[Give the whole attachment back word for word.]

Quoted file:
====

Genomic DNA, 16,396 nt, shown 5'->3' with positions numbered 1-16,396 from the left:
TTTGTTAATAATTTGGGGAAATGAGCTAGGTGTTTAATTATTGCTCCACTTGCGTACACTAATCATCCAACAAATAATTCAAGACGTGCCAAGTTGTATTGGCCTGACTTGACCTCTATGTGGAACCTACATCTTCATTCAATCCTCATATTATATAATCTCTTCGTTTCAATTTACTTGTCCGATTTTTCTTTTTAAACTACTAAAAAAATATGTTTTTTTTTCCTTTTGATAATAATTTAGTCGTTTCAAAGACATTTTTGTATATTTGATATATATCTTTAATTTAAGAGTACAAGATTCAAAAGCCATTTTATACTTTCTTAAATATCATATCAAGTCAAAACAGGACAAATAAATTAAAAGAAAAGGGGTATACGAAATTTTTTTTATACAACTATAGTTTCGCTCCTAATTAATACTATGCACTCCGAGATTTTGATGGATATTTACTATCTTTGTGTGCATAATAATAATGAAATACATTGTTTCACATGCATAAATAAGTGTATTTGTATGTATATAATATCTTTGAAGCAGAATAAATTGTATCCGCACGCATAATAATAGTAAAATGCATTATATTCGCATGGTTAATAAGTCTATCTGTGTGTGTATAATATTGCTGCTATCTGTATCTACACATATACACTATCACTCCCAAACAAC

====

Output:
Genomic DNA, 16,396 nt, shown 5'->3' with positions numbered 1-16,396 from the left:
TTTGTTAATAATTTGGGGAAATGAGCTAGGTGTTTAATTATTGCTCCACTTGCGTACACTAATCATCCAACAAATAATTCAAGACGTGCCAAGTTGTATTGGCCTGACTTGACCTCTATGTGGAACCTACATCTTCATTCAATCCTCATATTATATAATCTCTTCGTTTCAATTTACTTGTCCGATTTTTCTTTTTAAACTACTAAAAAAATATGTTTTTTTTTCCTTTTGATAATAATTTAGTCGTTTCAAAGACATTTTTGTATATTTGATATATATCTTTAATTTAAGAGTACAAGATTCAAAAGCCATTTTATACTTTCTTAAATATCATATCAAGTCAAAACAGGACAAATAAATTAAAAGAAAAGGGGTATACGAAATTTTTTTTATACAACTATAGTTTCGCTCCTAATTAATACTATGCACTCCGAGATTTTGATGGATATTTACTATCTTTGTGTGCATAATAATAATGAAATACATTGTTTCACATGCATAAATAAGTGTATTTGTATGTATATAATATCTTTGAAGCAGAATAAATTGTATCCGCACGCATAATAATAGTAAAATGCATTATATTCGCATGGTTAATAAGTCTATCTGTGTGTGTATAATATTGCTGCTATCTGTATCTACACATATACACTATCACTCCCAAACAAC